Without question, it has been a tough year for New York Rangers defenseman Dan Girardi. He had been starting to show signs of decline over the past couple of years before essentially falling off a cliff this season.
I have not been bashful in my criticism of Girardi throughout this very trying season, and the way the first two games of the Rangers’ playoff series against Pittsburgh played out only lend further support to that criticism.
No Girardi, No Problem
Girardi was (and apparently still is) battling the effects of a hard fall into the boards that occurred when ex-teammate Brian Boyle of the Tampa Bay Lightning shoved him down late in a regular season game the previous week. Despite that, he played in Game 1. It did not go well, to say the least.
Even though Girardi might not have been 100%, that does not excuse his play that led to the first Pittsburgh goal, where he was banking on getting an icing call when the Penguins dumped the puck in, rather than hustle to the loose puck. Seconds later, the puck was in the back of the Rangers’ net.
A promising early team effort in Game 1 eventually spiraled out of control, thanks in large part to that play and a couple of additional gaffes by Girardi. There was his no-chance floater of a shot right into Patric Hornqvist, who caught Girardi and defense partner Marc Staal flat-footed and quickly turned it the other way to spring Sidney Crosby on a breakaway. Crosby made no mistake on a top-shelf shot, and the Rangers were then down by two. Later, in the third period, with the Rangers down 3-1, Girardi failed to cover Hornqvist in front on a penalty kill, resulting in another Penguins goal.
Prior to Game 2, head coach Alain Vigneault announced that Girardi would not play because of an injury related to “the whole thing.” In a figurative sense, Vigneault was quite right.
When the veteran defenseman missed Game 2, the Rangers looked better in their own end. Imagine that. Dylan McIlrath, who replaced Girardi in the lineup, only got about nine minutes of ice time, but looked fine overall. While the penalty kill was still a sore spot (two goals against), the Rangers overall did not have the same critical mistakes that cost them in Game 1. Their transition out of their own zone was also very smooth, allowing them to create pressure five-on-five, to the tune of four goals.
These stark differences all became evident once Girardi was out of the lineup, which is not a coincidence.
Girardi did not practice Monday ahead of Tuesday’s Game 3 at Madison Square Garden, so it appears he will be out of the lineup once again. With Raphael Diaz being called up as well, the Rangers are clearly bolstering their depth on the back end with both Girardi and captain Ryan McDonagh out of the lineup (though it is possible McDonagh could suit up for Game 3, as he did practice on Monday).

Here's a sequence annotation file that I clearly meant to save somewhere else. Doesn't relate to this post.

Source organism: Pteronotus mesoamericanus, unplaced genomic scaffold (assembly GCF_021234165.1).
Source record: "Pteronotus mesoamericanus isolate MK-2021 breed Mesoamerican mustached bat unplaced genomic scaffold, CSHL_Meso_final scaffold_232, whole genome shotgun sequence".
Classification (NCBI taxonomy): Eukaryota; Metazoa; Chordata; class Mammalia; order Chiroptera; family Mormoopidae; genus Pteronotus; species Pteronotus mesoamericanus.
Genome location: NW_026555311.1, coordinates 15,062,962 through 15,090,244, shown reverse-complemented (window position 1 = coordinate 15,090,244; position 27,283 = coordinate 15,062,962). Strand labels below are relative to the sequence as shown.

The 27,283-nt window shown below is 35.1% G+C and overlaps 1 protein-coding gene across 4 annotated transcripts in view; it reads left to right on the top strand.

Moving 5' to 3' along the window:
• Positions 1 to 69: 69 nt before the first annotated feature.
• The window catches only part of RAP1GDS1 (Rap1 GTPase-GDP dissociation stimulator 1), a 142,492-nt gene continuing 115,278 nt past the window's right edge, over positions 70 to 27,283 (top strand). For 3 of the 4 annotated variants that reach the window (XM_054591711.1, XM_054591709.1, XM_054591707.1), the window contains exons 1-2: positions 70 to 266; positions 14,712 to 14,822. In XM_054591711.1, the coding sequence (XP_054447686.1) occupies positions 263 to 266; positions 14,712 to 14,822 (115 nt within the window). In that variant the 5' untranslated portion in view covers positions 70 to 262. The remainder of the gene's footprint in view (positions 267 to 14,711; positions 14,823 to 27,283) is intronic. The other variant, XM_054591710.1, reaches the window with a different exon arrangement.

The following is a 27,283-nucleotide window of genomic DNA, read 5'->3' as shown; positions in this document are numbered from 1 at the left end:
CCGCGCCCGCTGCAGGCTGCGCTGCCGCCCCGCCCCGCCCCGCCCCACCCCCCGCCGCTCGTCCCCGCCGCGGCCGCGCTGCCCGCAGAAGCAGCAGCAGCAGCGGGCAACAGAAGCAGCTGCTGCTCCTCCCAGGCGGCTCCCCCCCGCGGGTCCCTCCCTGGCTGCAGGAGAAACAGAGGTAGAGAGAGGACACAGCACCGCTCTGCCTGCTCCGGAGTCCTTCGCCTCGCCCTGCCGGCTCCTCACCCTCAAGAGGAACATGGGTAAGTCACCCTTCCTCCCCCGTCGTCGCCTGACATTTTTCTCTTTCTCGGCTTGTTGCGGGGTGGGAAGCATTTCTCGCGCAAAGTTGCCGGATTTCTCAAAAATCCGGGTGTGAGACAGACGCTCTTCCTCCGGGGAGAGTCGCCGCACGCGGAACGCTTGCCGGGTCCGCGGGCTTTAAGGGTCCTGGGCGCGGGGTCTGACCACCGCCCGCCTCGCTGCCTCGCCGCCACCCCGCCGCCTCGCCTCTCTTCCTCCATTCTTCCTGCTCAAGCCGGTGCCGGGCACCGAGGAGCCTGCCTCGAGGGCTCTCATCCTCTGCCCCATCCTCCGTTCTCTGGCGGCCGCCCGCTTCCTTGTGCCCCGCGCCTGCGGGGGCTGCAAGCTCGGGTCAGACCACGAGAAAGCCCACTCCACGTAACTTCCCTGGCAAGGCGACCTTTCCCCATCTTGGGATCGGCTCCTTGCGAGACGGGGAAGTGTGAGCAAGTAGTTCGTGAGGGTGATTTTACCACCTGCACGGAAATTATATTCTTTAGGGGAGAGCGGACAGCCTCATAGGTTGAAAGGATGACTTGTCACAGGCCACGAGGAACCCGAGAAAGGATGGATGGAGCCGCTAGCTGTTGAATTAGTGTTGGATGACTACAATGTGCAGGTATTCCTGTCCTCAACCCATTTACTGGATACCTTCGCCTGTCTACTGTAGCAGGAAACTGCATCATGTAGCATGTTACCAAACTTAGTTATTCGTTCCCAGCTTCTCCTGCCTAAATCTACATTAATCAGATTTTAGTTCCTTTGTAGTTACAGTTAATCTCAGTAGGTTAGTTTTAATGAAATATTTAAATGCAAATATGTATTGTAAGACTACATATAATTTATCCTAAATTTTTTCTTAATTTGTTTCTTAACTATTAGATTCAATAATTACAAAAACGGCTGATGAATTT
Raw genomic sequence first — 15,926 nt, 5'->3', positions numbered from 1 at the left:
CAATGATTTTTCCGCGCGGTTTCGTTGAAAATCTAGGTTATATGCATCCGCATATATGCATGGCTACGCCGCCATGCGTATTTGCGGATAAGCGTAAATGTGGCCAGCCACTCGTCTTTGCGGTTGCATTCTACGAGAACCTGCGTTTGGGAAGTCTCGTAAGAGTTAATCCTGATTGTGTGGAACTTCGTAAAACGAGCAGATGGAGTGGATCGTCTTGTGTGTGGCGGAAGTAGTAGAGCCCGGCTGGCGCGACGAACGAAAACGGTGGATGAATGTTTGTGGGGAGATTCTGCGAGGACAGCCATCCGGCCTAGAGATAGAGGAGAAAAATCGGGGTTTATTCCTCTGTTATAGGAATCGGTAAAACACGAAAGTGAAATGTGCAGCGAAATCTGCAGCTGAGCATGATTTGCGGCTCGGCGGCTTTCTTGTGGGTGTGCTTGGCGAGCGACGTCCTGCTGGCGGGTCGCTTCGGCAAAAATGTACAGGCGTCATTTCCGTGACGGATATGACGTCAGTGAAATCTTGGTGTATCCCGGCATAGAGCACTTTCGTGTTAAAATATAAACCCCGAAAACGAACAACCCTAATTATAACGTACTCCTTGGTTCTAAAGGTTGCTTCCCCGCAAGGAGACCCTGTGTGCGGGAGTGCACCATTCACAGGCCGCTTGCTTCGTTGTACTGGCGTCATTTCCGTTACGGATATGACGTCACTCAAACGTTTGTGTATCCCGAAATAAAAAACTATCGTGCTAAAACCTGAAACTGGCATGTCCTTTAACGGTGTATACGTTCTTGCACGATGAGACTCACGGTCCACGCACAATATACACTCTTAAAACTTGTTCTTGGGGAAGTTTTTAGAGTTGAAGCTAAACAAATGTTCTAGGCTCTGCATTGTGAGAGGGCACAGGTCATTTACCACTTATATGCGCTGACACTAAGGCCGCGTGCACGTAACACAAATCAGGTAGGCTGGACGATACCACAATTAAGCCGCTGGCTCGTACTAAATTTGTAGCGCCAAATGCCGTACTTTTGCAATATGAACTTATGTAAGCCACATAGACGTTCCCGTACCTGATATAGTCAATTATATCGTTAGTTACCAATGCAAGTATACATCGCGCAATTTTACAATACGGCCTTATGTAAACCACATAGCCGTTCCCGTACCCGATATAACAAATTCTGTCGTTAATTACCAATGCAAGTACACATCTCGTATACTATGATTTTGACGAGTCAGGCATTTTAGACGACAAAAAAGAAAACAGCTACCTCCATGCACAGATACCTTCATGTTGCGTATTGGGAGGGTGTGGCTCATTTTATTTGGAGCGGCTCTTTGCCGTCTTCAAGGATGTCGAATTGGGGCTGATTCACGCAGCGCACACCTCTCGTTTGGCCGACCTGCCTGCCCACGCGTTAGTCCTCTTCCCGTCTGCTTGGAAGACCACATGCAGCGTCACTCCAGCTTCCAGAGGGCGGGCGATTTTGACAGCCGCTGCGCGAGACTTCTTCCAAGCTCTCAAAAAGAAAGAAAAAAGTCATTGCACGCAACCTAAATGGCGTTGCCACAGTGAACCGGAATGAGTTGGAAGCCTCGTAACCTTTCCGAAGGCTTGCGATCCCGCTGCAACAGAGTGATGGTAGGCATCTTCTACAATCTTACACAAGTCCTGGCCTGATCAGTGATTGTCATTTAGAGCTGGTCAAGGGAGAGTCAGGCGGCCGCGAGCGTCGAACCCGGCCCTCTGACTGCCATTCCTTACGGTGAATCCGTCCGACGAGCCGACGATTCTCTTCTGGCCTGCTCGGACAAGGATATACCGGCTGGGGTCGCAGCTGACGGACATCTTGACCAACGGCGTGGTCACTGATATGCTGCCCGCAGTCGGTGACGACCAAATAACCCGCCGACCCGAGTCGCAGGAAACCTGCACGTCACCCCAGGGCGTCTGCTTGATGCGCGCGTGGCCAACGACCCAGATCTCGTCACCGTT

That said, it does not seem that Girardi will be out for too much longer, and when he is healthy, Vigneault has indicated that he will be back in the lineup, while also defending the long-time Blueshirt from what he feels has been unfair criticism (for the record, I think the criticism is perfectly fair).
Contrary to what Vigneault appears to be set to do when Girardi is healthy again, the Rangers would be best served to scratch Girardi in the playoffs going forward, regardless of his health. McIlrath has looked solid all season, despite not getting a consistent opportunity, and Diaz has enough foot speed — something Girardi no longer possesses — to work himself out of trouble more often than not. He can also contribute offensively.
Even lefty Brady Skjei, who has filled in for McDonagh very effectively and shown why the Rangers selected him in the first round of the 2012 draft, is capable of playing the right side in place of Girardi. As Larry Brooks of the New York Post noted, certain circumstances in Game 2 forced Skjei to play several minutes on that side, and he did not look out of place whatsoever.
With respect to Girardi, the Rangers have to make the difficult but right decision, not only for the playoffs this year, but for next season and beyond. Girardi is simply not effective enough anymore to see regular ice time in the NHL. It’s a sad thing to say for a player who improbably worked his way from an undrafted free agent to one of the league’s most solid, reliable defensemen. He has given a lot to the Rangers, but the organization cannot use his past accomplishments to justify putting him out on the ice when he is clearly less than a shell of his former self.
Cutting ties with Girardi, whether it’s via trade (unlikely) or buy-out (more likely), is the right move for the Rangers to make. That would also help free up more salary cap space for the club to re-sign Keith Yandle. As Brooks also explained, Skjei’s ability to play the right side keeps that left-side slot open for Yandle, a unique talent who the Rangers would be foolish to let go.
With the likely retirement of Dan Boyle, the Rangers, if they make the right moves, could be looking at a defense corps of McDonagh, Yandle, Marc Staal (another player the club should consider moving, but he has been much better lately) on the left side, and Kevin Klein, Skjei, and McIlrath on the right side. Not too bad. Time will tell, however, if general manager Jeff Gorton will be gutsy enough to follow through on this course of action.